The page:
The Treatment Of Females In Australian Politics

“When a feisty, amazing woman like Julia Banks says this environment is not for me, don’t say ‘toughen up princess’, say ‘enough is enough’,” said Julie Bishop in response to Julia Banks’s withdrawal from the upcoming elections due to the “bullying and intimidation” she has been subjected to. And she is not alone.

The most recent Liberal Party leadership spill has shed light on a lot of issues,  such as the Australian Government’s instability and most importantly its treatment of women in politics. Heavy allegations about bullying within the Liberal Party surfaced after Julie Bishop’s dismissal. Since then, several liberal women have spoken up about their experiences with the intimation and bullying from Peter Dutton supporters. Julie Bishop, herself, has publicly stated in a women’s weekly award event that the behaviour in parliament is “appalling,” She emphasized the severity of it by labelling the behaviour as a “norm in parliament.”

With many of these allegations surfacing, ABC News believes that women are now even more hesitant to enter Australian Politics, a space long dominated by men. Even before the whole leadership spill debacle, ABC News has reported that “academics says that Australians are ‘too conservative’ to put more women in power.” Dr. Sheppard, an Australian National University lecturer, further states that studies have reflected a reluctance to have women represent and lead them among parties, major or not.

It is a sad reality to be confronted with. Even in the the 21st Century, female empowerment still has a long way to go. No doubt, it is true that some progress has been made in the last 25 to 30 years, as more women are being featured in the political landscape. However, there is more to be done before women in politics are no longer subjected to the alleged ill-treatment.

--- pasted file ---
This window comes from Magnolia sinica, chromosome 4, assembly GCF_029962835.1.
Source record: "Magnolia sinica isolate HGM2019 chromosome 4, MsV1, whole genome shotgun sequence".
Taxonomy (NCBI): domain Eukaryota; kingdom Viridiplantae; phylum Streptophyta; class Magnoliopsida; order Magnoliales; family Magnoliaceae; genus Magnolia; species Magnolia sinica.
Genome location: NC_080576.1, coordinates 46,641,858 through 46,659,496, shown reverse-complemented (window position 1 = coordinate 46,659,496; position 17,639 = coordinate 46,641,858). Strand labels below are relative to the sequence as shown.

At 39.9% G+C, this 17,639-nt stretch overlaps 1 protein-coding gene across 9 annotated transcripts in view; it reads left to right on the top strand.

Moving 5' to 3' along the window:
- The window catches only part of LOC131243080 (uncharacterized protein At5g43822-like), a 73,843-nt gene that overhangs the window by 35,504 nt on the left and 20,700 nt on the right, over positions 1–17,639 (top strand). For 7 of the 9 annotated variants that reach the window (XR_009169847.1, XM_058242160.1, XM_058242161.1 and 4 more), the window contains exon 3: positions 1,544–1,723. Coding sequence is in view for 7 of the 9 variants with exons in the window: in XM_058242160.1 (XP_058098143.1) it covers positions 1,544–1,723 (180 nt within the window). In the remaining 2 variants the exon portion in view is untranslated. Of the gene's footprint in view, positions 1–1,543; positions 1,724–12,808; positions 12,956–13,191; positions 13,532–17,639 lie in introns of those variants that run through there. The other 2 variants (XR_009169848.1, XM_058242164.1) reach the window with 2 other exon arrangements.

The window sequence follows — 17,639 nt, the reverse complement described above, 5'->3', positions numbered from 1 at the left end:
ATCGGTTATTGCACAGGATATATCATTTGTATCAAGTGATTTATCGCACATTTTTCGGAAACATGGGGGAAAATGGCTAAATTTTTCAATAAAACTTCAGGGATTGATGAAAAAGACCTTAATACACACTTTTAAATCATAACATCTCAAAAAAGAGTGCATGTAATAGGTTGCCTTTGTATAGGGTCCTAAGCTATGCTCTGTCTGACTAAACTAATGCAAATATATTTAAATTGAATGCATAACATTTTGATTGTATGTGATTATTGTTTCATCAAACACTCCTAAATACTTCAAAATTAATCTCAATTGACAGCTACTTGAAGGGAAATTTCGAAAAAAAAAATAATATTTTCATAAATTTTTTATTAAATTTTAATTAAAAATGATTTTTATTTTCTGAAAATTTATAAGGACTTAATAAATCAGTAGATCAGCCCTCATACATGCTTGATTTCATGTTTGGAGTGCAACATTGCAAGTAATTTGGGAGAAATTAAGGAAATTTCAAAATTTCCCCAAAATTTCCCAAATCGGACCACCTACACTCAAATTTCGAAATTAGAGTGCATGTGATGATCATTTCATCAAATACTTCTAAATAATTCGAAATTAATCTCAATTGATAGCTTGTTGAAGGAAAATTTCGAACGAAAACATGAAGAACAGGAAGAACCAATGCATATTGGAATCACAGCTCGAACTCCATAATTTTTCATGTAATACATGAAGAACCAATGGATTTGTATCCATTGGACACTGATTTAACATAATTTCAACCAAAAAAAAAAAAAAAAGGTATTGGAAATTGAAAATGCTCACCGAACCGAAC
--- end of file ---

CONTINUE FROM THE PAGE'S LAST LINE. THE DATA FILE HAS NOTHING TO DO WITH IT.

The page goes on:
Detractors of this argument cite many other reasons that contribute to the low participation rate of women in politics. For instance, Ms. Sandy Bolton claims that the long working hours, impact on their families, and cyberbullying that politicians experience, dissuade women from entering politics.

Some take a more optimistic view. Dr. Sheppard emphasized that despite the numbers that reflect a discouraging outlook of women’s prospects in politics, “it won’t be that way forever.” “Every generation is getting more used to females in leadership positions.” said Dr. Sheppard.
With more women in power speaking up against the ill-treatment of women in politics, we are taking a step forward in what seems to be a long road to ending this disturbing “norm” within the parliament. 
Lew Ching Yip